Santa Fe Institute [date: before Jan 2006]
Evolutionary Dynamics: Genotype-Phenotype Map
Lauren Ancel, SFI Postdoctoral Fellow
Walter Fontana, SFI Research Professor

Waddington offers two modes for the evolution of organismal development (1957). The first is environmental canalization: the honing of developmental pathways to buffer environmental perturbations. The other is genetic canalization: the evolution of epistatic gene interactions to buffer the deleterious effects of mutation. The consequence of these two processes is the production of well-defined phenotypes that are preserved across developmental and genetic contexts. Lauren Ancel and Walter Fontana have recently discovered a remarkable link between environmental canalization and genetic canalization. Premised on the common biophysical underpinnings of environmentally induced phenotypic change and genetically induced phenotypic change, we find that genetic canalization and hence a loss of evolvability ensues as a by-product of environmental canalization.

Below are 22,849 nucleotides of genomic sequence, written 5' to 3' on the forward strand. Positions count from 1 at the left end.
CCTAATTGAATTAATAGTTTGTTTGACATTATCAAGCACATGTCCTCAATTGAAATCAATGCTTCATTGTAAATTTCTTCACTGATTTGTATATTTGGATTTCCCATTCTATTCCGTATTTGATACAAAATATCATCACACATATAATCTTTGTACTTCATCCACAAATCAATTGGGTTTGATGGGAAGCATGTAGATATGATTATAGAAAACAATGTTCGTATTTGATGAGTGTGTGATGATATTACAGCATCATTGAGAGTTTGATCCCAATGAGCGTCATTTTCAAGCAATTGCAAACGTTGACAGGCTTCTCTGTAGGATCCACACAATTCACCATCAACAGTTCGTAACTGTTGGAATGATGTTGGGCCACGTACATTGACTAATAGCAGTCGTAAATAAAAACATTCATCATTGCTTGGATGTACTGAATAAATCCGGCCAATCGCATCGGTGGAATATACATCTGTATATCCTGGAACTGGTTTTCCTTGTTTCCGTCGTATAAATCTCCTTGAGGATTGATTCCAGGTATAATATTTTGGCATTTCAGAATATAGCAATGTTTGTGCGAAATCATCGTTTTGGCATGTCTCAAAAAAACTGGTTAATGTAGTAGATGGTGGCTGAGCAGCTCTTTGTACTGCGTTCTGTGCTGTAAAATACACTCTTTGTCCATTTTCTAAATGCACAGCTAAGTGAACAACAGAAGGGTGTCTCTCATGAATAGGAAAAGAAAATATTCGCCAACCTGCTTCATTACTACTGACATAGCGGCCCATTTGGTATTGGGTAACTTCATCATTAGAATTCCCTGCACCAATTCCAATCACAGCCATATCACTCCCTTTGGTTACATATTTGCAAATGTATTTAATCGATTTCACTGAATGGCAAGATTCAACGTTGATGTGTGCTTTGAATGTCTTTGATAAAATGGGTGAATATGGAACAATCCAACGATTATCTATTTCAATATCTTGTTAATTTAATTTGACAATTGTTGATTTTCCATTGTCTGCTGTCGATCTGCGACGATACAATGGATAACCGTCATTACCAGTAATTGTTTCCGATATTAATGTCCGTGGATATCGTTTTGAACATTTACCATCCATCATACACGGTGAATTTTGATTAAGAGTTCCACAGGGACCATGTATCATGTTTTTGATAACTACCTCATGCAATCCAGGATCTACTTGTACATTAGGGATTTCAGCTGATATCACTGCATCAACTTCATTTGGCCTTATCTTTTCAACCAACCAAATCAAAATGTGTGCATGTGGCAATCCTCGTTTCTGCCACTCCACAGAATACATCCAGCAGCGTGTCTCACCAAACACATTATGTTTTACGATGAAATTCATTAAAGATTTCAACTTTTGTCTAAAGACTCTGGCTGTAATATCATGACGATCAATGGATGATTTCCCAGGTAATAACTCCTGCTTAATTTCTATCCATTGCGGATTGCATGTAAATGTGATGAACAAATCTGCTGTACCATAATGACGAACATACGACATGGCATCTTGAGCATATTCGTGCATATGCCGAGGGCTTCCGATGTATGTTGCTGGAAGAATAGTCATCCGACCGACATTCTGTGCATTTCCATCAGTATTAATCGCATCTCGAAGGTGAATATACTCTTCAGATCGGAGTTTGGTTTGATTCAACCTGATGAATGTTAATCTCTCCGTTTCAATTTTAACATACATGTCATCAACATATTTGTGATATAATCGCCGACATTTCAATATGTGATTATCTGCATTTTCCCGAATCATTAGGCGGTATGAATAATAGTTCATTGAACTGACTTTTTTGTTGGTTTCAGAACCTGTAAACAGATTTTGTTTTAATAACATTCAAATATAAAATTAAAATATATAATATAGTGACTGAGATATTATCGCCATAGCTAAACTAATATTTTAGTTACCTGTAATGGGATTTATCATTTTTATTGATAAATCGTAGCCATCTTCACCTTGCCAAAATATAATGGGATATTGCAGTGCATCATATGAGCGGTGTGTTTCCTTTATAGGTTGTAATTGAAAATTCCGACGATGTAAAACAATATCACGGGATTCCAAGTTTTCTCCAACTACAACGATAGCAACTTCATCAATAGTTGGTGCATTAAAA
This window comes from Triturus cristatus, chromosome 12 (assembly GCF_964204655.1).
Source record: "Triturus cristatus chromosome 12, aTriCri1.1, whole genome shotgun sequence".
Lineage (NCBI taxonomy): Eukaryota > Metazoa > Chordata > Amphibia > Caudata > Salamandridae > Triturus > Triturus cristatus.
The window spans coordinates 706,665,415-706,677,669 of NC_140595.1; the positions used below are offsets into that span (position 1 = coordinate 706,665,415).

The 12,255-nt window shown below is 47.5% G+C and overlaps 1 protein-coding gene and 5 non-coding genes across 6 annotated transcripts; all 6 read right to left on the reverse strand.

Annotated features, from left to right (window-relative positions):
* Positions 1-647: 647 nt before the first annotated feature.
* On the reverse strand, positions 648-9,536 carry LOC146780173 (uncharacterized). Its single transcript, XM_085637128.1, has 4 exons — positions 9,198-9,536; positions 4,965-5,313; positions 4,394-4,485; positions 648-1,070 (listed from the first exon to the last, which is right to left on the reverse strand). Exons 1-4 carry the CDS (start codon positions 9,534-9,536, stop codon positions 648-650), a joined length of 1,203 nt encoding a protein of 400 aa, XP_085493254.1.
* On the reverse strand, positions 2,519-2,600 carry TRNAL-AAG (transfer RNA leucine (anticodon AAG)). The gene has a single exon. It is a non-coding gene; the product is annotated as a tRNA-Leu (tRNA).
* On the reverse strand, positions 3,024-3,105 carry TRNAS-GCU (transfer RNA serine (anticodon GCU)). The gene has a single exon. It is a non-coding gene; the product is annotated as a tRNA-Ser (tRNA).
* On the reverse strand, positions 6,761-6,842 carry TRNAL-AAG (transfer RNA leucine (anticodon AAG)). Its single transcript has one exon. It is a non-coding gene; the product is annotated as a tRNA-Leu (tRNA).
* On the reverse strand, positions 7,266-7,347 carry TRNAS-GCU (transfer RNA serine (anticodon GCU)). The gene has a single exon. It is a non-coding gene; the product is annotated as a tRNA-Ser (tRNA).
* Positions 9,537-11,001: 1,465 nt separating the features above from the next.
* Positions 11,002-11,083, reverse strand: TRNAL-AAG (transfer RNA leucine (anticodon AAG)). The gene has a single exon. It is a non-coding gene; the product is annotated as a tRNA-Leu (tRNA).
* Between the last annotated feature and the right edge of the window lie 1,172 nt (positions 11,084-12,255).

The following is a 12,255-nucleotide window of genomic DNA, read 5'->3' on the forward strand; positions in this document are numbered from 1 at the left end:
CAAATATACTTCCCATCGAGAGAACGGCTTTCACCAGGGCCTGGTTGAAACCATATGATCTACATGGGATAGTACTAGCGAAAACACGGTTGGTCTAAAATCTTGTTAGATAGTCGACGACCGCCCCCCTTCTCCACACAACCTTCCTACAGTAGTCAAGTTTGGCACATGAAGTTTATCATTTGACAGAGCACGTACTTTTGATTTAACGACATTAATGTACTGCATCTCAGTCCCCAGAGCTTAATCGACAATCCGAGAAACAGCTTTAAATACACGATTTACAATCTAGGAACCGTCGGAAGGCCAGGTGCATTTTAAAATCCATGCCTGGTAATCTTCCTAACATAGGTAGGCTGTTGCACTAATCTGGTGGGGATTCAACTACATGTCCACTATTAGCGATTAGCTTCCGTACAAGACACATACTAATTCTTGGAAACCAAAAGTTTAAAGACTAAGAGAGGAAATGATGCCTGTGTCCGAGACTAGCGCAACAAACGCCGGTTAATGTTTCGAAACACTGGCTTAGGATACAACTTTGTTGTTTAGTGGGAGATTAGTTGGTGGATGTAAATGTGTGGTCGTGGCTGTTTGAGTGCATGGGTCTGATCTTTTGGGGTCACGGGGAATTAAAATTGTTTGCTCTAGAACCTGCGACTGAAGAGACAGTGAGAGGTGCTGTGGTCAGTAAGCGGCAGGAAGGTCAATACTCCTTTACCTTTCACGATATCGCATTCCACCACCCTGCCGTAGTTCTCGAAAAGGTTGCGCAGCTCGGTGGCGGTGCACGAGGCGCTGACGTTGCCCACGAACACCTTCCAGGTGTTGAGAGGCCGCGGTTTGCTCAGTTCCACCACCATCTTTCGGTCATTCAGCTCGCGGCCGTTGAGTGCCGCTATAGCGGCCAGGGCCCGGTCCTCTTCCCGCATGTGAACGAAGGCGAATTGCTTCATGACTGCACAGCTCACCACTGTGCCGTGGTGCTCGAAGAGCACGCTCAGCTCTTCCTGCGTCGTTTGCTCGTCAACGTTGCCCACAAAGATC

Environmental canalization is the reduction of phenotypic noise induced by micro-environmental variation. In contrast, phenotypic plasticity is the ability of organisms with the same genotype to vary in developmental pattern, phenotype, or behavior in response to varying environmental conditions. We speculate that phenotypic plasticity incurs fitness costs. If plasticity increases phenotypic options with no associated costs, then natural selection should produce maximally plastic organisms. Since this is not the case, scientists have sought to identify the forces that curb plasticity. Schmalhausen identified "erroneous" phenotypic changes as one cost of plasticity (1949). Other potential costs include the energetic costs of regulation, sensing the environment and producing biological structures; and genetic costs like deleterious pleiotropy of genes involved in plasticity (DeWitt et al., 1998).